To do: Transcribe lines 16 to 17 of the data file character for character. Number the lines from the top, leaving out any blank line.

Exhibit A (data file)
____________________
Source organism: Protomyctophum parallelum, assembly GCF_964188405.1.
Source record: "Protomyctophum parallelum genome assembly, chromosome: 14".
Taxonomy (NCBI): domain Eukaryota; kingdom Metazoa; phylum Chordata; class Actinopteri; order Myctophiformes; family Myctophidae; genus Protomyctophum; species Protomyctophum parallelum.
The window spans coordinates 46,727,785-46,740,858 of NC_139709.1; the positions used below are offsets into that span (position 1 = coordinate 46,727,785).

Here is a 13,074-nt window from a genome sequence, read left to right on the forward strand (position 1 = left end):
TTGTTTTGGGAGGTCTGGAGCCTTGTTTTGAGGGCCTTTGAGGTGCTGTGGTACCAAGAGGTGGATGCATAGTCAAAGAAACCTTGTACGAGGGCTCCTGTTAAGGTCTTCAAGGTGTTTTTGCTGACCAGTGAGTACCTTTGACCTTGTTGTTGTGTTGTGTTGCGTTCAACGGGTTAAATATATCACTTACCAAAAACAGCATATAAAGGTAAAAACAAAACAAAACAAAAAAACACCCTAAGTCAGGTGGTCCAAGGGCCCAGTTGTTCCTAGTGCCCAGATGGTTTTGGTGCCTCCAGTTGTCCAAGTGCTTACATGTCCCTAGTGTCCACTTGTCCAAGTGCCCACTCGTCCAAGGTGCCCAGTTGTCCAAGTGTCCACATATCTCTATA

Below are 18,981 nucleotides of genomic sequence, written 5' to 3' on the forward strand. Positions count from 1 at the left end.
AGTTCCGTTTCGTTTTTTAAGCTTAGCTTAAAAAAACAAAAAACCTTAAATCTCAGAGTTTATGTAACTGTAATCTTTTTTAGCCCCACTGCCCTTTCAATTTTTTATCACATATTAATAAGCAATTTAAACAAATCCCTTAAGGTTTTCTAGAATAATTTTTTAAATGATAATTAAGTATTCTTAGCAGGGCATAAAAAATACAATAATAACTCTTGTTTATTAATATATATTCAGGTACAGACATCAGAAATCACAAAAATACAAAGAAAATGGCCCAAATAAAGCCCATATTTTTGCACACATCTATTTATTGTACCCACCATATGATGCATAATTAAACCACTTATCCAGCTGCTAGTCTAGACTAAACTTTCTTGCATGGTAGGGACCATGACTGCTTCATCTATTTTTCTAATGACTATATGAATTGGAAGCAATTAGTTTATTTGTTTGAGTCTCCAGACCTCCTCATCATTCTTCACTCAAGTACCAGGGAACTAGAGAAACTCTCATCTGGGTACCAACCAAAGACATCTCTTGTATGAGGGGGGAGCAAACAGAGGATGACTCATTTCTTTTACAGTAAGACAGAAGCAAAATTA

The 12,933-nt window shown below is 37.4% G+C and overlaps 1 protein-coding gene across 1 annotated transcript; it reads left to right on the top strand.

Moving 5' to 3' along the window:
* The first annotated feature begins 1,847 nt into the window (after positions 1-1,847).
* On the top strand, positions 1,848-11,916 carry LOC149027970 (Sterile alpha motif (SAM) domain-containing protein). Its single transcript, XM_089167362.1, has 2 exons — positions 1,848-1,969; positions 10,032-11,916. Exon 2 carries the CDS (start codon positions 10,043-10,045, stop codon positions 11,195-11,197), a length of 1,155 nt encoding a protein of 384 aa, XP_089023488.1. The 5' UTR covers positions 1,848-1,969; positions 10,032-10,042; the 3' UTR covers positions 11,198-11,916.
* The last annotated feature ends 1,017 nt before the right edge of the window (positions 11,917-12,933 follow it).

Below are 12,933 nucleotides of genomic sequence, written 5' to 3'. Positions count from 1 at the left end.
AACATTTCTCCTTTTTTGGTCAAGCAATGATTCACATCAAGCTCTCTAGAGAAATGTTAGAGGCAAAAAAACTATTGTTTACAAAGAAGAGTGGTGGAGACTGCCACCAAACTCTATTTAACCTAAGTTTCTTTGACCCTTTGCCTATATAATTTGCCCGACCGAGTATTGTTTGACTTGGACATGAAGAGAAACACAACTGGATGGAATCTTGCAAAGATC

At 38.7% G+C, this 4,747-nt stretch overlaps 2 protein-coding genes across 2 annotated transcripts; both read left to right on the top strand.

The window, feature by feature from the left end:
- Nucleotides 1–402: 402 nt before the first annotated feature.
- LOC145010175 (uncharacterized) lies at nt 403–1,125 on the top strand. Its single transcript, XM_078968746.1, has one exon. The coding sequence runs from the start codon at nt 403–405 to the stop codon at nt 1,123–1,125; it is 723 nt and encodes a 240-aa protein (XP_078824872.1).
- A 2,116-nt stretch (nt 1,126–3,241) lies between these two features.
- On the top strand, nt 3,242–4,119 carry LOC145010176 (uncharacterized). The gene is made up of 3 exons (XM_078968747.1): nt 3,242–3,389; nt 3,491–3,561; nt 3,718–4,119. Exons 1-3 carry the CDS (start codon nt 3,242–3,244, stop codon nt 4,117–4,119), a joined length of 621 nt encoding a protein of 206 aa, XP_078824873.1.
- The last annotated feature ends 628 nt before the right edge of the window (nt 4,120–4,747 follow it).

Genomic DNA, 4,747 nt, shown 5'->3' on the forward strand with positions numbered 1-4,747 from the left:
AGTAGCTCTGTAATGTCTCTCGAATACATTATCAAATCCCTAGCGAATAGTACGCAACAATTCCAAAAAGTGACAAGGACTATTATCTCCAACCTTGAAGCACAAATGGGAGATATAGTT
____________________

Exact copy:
At 38.7% G+C, this 4,747-nt stretch overlaps 2 protein-coding genes across 2 annotated transcripts; both read left to right on the top strand.

The window, feature by feature from the left end: